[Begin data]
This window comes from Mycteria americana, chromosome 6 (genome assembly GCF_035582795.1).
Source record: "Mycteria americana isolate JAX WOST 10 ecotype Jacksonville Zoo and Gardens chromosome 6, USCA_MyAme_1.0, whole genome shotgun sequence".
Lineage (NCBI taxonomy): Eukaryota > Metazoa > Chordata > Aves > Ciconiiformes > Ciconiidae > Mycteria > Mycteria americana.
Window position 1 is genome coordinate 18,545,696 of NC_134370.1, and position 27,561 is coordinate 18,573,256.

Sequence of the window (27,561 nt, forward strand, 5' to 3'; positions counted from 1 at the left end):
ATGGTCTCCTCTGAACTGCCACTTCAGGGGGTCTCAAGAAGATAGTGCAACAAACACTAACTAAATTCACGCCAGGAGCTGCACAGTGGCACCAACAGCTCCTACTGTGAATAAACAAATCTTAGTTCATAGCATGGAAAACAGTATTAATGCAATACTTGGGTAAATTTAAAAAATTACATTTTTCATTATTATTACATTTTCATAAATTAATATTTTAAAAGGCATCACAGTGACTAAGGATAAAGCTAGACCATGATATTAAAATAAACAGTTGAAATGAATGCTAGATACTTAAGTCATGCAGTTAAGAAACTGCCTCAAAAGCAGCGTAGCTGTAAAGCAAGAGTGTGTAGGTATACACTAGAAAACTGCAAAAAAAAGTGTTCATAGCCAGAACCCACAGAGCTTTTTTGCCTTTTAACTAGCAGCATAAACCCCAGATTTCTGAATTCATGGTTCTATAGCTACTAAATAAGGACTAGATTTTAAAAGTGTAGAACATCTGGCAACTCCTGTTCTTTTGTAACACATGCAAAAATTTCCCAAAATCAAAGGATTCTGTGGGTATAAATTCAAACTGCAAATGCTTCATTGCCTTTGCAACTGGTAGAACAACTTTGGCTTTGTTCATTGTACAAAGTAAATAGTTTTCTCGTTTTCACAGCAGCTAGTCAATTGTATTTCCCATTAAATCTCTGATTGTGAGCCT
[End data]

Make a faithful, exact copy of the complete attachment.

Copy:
This window comes from Mycteria americana, chromosome 6 (genome assembly GCF_035582795.1).
Source record: "Mycteria americana isolate JAX WOST 10 ecotype Jacksonville Zoo and Gardens chromosome 6, USCA_MyAme_1.0, whole genome shotgun sequence".
Lineage (NCBI taxonomy): Eukaryota > Metazoa > Chordata > Aves > Ciconiiformes > Ciconiidae > Mycteria > Mycteria americana.
Window position 1 is genome coordinate 18,545,696 of NC_134370.1, and position 27,561 is coordinate 18,573,256.

Sequence of the window (27,561 nt, forward strand, 5' to 3'; positions counted from 1 at the left end):
ATGGTCTCCTCTGAACTGCCACTTCAGGGGGTCTCAAGAAGATAGTGCAACAAACACTAACTAAATTCACGCCAGGAGCTGCACAGTGGCACCAACAGCTCCTACTGTGAATAAACAAATCTTAGTTCATAGCATGGAAAACAGTATTAATGCAATACTTGGGTAAATTTAAAAAATTACATTTTTCATTATTATTACATTTTCATAAATTAATATTTTAAAAGGCATCACAGTGACTAAGGATAAAGCTAGACCATGATATTAAAATAAACAGTTGAAATGAATGCTAGATACTTAAGTCATGCAGTTAAGAAACTGCCTCAAAAGCAGCGTAGCTGTAAAGCAAGAGTGTGTAGGTATACACTAGAAAACTGCAAAAAAAAGTGTTCATAGCCAGAACCCACAGAGCTTTTTTGCCTTTTAACTAGCAGCATAAACCCCAGATTTCTGAATTCATGGTTCTATAGCTACTAAATAAGGACTAGATTTTAAAAGTGTAGAACATCTGGCAACTCCTGTTCTTTTGTAACACATGCAAAAATTTCCCAAAATCAAAGGATTCTGTGGGTATAAATTCAAACTGCAAATGCTTCATTGCCTTTGCAACTGGTAGAACAACTTTGGCTTTGTTCATTGTACAAAGTAAATAGTTTTCTCGTTTTCACAGCAGCTAGTCAATTGTATTTCCCATTAAATCTCTGATTGTGAGCCT